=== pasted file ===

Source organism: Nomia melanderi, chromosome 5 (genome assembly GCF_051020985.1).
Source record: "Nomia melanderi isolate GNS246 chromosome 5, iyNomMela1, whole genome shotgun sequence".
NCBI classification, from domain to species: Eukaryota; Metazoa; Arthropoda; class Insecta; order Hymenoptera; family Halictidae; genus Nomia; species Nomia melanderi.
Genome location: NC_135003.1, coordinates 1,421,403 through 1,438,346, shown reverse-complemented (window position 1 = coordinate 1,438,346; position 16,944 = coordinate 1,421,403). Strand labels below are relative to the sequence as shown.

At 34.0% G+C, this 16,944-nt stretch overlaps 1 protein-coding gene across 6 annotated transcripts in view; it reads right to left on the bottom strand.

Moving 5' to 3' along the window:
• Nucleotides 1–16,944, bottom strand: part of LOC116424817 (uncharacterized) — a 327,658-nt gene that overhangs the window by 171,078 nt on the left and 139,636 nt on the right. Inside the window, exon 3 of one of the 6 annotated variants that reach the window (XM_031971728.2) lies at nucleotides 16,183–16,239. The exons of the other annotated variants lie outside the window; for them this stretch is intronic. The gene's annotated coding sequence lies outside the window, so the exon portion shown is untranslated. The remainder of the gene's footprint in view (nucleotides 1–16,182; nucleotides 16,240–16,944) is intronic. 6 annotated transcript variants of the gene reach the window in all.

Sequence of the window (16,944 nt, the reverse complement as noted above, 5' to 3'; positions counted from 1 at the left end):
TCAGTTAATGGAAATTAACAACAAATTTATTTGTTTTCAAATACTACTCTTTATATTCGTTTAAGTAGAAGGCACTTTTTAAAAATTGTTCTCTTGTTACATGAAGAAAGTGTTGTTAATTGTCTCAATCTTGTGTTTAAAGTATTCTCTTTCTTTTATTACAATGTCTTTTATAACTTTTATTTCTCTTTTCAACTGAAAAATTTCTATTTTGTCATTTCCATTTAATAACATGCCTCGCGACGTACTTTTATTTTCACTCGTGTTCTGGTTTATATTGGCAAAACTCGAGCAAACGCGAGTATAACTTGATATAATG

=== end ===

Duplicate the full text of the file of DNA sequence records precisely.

Source organism: Nomia melanderi, chromosome 5 (genome assembly GCF_051020985.1).
Source record: "Nomia melanderi isolate GNS246 chromosome 5, iyNomMela1, whole genome shotgun sequence".
NCBI classification, from domain to species: Eukaryota; Metazoa; Arthropoda; class Insecta; order Hymenoptera; family Halictidae; genus Nomia; species Nomia melanderi.
Genome location: NC_135003.1, coordinates 1,421,403 through 1,438,346, shown reverse-complemented (window position 1 = coordinate 1,438,346; position 16,944 = coordinate 1,421,403). Strand labels below are relative to the sequence as shown.

At 34.0% G+C, this 16,944-nt stretch overlaps 1 protein-coding gene across 6 annotated transcripts in view; it reads right to left on the bottom strand.

Moving 5' to 3' along the window:
• Nucleotides 1–16,944, bottom strand: part of LOC116424817 (uncharacterized) — a 327,658-nt gene that overhangs the window by 171,078 nt on the left and 139,636 nt on the right. Inside the window, exon 3 of one of the 6 annotated variants that reach the window (XM_031971728.2) lies at nucleotides 16,183–16,239. The exons of the other annotated variants lie outside the window; for them this stretch is intronic. The gene's annotated coding sequence lies outside the window, so the exon portion shown is untranslated. The remainder of the gene's footprint in view (nucleotides 1–16,182; nucleotides 16,240–16,944) is intronic. 6 annotated transcript variants of the gene reach the window in all.

Sequence of the window (16,944 nt, the reverse complement as noted above, 5' to 3'; positions counted from 1 at the left end):
TCAGTTAATGGAAATTAACAACAAATTTATTTGTTTTCAAATACTACTCTTTATATTCGTTTAAGTAGAAGGCACTTTTTAAAAATTGTTCTCTTGTTACATGAAGAAAGTGTTGTTAATTGTCTCAATCTTGTGTTTAAAGTATTCTCTTTCTTTTATTACAATGTCTTTTATAACTTTTATTTCTCTTTTCAACTGAAAAATTTCTATTTTGTCATTTCCATTTAATAACATGCCTCGCGACGTACTTTTATTTTCACTCGTGTTCTGGTTTATATTGGCAAAACTCGAGCAAACGCGAGTATAACTTGATATAATG